As to your husband and your stepson, surely these are not the only two available choices. Surely there must be a golden mean where one need not be so patronizing nor so unforgiving.

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  19. I just read your piece on the stampede, and although it's a little late, I would like to comment. As a Ducth social scientist doing research and living in the Philippines (with my Filipino husband), it is obvious to me that poverty and slavery are almost synonymous here. For example: the household helps of one household I come often work from five in the morning until 11 or later at night. They are often denied their day off. They are paid a wage that does not allow them to invest in anything other than a small contribution towards the education of their younger siblings. They are not allowed to go on a holiday to visit their family because then 'they might not come back'That kind of reasoning floored me: isn't it logical that the solution to this problem would better working conditions so they would want to come back? To me, this looks very much like slavery, because people are denied their freedom and kept dependent. Whether it has to do with the pre-hispanic 'fluid hierarchy' is an interesting question, but I wonder if it will allow anybody to adress the causes. As another person commented here: as long as there are so many poor people it's impossible to claim rights, humane wages, in short, to get out of the position of dependency people are in. The poor either have to be patient and endure abuse in return for small rewards, have something to blackmail a richer person, or win the lottery. Perhaps it is those who do not like dependency or blackmail who set their sights on winning the lottery. However you look at it, all three strategies are an insult to human dignity. It's no wonder some people are cynical and ruthless about how they get their money. What can be done about this? I don't know. I am from a social democrat country, a welfare state. We pay half or more of our wages in taxes, but we have a good social secuity system that aims to give everybody an equal chance, levelling the playing field. Every wage is supposed to be enough to feed and house a family, and access to quality education is guaranteed for all income groups. What strikes me here is that the Philippines is essentially capitalism combined with a sort of feudalism. Without land or other property you are nothing, and without claims on the persons 'above' you in the social hierarchy you are even less. I know that the Philippines has many laws that intend to level the playing field, and even redistribute assets. In terms of laws, the Philippines is pretty progressive. But in terms of implementation, they are feudal. For example, whenever the government departments and elected officials do something, they advertise it with enormous signs. As if to brag: we are doing our job, so be grateful! As if it's something special: look, we are employing the budget the wya it was intended instead of putting it in our own pockets! But in effect, they are still trying to 'bind' people to them, as evidenced by the sudden change in the quality of roads and other essential infrastructure in barangays that did not vote for the current representative. Perhaps it would be more revealing to put up signs whenever the government did not do its job.
    By the way, of course I don't think the Philippines is all bad ;-) I love it here, but as a foreigner I can't help being shocked at things that Filipinos are already used to since birth.

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  20. Hello there. I've a reaction to your post here.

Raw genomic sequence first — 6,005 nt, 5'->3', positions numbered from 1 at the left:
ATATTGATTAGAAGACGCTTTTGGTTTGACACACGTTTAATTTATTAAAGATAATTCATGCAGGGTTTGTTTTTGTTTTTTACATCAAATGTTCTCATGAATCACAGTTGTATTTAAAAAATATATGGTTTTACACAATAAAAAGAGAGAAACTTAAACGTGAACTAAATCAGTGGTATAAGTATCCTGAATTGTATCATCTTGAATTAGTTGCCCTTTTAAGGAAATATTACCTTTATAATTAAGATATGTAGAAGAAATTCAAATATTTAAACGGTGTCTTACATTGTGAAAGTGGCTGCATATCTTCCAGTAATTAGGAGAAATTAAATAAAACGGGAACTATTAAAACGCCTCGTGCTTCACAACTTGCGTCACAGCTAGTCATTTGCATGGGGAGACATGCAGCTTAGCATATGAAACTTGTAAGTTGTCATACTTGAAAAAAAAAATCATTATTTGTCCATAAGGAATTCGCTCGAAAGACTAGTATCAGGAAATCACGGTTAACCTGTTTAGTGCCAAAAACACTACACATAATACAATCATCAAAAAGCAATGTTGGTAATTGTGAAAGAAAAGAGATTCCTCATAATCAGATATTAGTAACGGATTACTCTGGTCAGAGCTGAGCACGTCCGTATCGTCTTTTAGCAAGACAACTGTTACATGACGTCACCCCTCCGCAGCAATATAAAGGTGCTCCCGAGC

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  21. I disagree with something here: revelry, for me, after a disaster is not normal. I disagree--we Filipinos are resilient. We take calamities in stride. It's normal for us to still have time to have some merriment even after a disaster. It's our way of coping. Imagine if we Filipinos don't have that--we would be a miserable race. Thankfully we're not. We love to be happy. Some might think this is an easy-go-lucky way of living, though even those who are well-off have this mentality as well. It's this that gets us by through hardship. Of course, in your piece, the extreme form of it is that lazy, no good people who would sit it out and just let life pass them by. That is extreme, and yes we do see a lot of Filipinos with that attitude. How many times have I gone to the provinces and see people sitting at the side of the road, doing nothing? Yet, like I said, I'm still thankful that most people here are jovial, still able to smile even when life kicks you down. Long ago we should've made a revolution, but foreigners are amazed that we have not gone to that route. It's because of this, our ability to cope through life's tragedies.

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  22. hello. I stumbled onto this blog while researching "alipin sa gigilid". good work, good working theory and, to me it does not fail Occam's razor.

    I liked what you said about our society during the Spanish era. As a kid studying Phil. history, I've always wondered how Rizal, and other like him, have somehow managed to "exist" under colonial rule. It didn't make sense to have history writers damn them peninsulares, insulares and assorted mestizos as arrogant sons-of-you-know-whats, and claim that we were oppressed, while Rizal et al. went to university, in Spain at that. It didnt' add up. I'm glad I'm not the only crazy person around ;-).

    As to the meat of your essay, I think your on to something, although it's hard to wrap my brain around it; can't believe I had it ass backward before. That an invisible caste system exists, to which people are trapped.

    Much like the theme of The Matrix. Many people are, as the script goes, "so hopelessly inured" to the "slave" system they were born into--that of a slave.

    My grandfather pulled himself up by his boostraps from the marshes of Ibajay, Aklan, to the lush residences of Diliman, Quezon City through sheer hard, back breaking work. He had a dream, and he had hope. He was therefore not of the caste system; in fact, it didn't exist for him.

    The people you have described didn't seem to any dreams.

    As part of our research, my team and I walked the darkened streets of the opulent Greenhills shopping area, looking for the unwashed masses you spoke of. We talked to this cigarette vendor of about 15 years of age, and asked a simple question; "Ano ang pangarap mo sa buhay?"

    He was stumped. He had no ready answer. Unlike little kids who would quickly say "gusto kong maging duktor!" he had no idea what he had to look forward to, nor any hope for himself or his siblings. He mumbled about how he wanted to live in a good house, but seemed too frightened to think about how he would get there.

    Perhaps he, too, was hopelessly inured to this invisible caste system. In his mind, there was no hope of escape. Maybe you're right. Maybe we, who are not of this system, are ensuring that they stay there. So that we are assured of a steady supply of maids, drivers, bus conductors and yes, even cigarette vendors.

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  23. Interesting piece. As a foreigner I've being trying to understand how Pinoy society works and thinks about itself in my blog http://keirastephenson.livejournal.com/8834.html